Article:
Helpful for: MBA applicants
Read Time: 7 minutes Quick Facts:
- The Financial Times has published its ranking of the world’s top business schools for 2019. It received 150 submissions and narrowed it down to a list of 100 schools.
- The first rankings were launched in 1990, before the birth of the internet, and were targeted at a select group. Since then, learning opportunities have opened up for people worldwide, and the rankings are now intended for a wider audience. The Financial Times has promised to take this into account, and will aim for a more relevant assessment in the years to come.
- There is a strong focus on salaries received before and after the MBA, as a way of gauging a particular course’s return on investment.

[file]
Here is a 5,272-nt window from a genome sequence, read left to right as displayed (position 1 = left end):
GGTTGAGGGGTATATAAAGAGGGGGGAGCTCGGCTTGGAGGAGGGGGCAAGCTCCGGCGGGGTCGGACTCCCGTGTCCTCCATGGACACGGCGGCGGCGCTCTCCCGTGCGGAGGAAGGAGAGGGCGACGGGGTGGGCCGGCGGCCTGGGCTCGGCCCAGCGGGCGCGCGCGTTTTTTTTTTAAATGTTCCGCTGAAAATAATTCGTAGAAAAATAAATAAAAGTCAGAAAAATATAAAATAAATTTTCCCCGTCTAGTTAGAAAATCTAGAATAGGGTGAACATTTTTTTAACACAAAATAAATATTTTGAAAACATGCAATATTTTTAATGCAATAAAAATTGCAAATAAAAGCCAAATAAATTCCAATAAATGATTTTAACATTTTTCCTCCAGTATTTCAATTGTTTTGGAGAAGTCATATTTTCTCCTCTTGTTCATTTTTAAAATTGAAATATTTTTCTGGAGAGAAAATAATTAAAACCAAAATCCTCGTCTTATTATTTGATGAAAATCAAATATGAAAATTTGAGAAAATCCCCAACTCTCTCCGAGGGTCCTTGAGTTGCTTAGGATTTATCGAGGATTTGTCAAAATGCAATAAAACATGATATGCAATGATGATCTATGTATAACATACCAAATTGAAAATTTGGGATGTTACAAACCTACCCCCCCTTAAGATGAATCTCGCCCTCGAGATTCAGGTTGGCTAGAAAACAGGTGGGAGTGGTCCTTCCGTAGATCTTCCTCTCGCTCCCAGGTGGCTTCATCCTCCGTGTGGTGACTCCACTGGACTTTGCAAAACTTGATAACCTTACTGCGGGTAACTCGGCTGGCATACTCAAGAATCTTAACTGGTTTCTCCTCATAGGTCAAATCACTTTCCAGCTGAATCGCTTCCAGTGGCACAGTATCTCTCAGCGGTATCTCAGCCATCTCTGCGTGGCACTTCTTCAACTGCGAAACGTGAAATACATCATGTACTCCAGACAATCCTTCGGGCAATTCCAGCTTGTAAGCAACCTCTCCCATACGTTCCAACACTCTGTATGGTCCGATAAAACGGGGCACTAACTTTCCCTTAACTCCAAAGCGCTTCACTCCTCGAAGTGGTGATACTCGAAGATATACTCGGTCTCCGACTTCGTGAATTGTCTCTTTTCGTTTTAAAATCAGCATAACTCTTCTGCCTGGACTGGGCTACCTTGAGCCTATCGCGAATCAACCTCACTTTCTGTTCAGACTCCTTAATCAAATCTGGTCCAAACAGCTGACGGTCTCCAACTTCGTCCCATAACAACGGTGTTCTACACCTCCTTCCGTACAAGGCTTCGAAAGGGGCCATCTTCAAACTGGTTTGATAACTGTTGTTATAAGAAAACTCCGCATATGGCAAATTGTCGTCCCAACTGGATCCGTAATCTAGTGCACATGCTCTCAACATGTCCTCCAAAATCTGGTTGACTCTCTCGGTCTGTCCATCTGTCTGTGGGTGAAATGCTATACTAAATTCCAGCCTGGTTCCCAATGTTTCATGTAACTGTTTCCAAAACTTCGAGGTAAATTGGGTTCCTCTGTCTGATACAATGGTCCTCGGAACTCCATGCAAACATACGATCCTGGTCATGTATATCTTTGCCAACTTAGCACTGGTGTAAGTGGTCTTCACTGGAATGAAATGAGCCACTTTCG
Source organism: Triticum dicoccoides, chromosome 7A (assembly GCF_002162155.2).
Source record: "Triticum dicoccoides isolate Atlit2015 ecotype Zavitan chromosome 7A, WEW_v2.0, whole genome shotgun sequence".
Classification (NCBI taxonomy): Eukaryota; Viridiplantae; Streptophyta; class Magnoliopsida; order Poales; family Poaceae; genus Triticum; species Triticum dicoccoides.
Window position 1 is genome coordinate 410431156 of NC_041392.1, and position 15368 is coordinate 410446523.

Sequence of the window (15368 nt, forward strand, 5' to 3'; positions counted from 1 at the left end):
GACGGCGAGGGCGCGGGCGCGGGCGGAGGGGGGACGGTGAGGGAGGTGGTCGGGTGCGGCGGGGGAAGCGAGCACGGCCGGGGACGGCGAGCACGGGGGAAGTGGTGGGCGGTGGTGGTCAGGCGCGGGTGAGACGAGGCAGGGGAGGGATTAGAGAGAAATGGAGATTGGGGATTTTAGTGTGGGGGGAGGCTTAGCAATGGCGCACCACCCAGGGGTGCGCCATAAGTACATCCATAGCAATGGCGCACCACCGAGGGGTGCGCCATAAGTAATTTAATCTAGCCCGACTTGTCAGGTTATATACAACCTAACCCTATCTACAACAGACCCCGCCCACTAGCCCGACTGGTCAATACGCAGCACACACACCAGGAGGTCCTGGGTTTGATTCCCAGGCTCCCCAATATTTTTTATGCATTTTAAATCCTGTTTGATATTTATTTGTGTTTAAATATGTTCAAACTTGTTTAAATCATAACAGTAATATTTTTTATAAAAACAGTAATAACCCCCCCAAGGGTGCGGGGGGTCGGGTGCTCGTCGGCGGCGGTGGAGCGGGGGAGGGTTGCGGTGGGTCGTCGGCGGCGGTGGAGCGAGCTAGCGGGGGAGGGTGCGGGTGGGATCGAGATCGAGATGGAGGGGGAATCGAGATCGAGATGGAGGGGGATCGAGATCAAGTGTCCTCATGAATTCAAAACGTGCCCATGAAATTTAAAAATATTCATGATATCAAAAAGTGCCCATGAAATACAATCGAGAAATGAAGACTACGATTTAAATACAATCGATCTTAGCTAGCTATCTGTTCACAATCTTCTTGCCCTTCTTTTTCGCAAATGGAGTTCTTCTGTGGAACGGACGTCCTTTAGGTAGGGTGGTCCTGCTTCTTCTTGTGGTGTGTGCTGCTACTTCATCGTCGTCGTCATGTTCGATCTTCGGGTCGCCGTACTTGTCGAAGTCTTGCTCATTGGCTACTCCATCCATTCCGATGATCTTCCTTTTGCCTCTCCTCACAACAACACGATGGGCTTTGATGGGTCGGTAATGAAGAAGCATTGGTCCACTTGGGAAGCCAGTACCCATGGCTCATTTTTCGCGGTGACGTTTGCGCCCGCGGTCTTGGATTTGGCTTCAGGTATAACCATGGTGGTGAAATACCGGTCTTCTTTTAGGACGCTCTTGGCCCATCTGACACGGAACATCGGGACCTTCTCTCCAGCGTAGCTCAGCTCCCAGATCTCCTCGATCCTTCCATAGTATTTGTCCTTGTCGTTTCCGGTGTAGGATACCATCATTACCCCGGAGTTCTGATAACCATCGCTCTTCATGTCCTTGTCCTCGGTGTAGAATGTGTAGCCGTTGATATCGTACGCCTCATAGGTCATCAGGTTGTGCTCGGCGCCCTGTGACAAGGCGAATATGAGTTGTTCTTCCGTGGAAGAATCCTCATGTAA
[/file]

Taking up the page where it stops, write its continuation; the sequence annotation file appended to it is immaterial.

- The top ranks are held by US and European business schools. For 2019, the top three are Stanford, Harvard and INSEAD.
- The value of an MBA is illustrated by the salary increase of the top 10 schools from 104% at Haas, with a salary of $188 746 and up to a 129% increase, $228 024 at Stanford. At the other end of the spectrum, BusinessTech says:
The smallest increase recorded is 63% (ESMT Berlin), where the average post-MBA salary is still in six figures ($110,082 – or R1.5 million p.a.) – but salaries can almost triple (195% increase) in places like China and India.
- No South African schools made the cut for 2019 rankings. There is, however, a noted increase in executive education.
For more on the topic check out: How Much Should You Worry About B-School Rankings?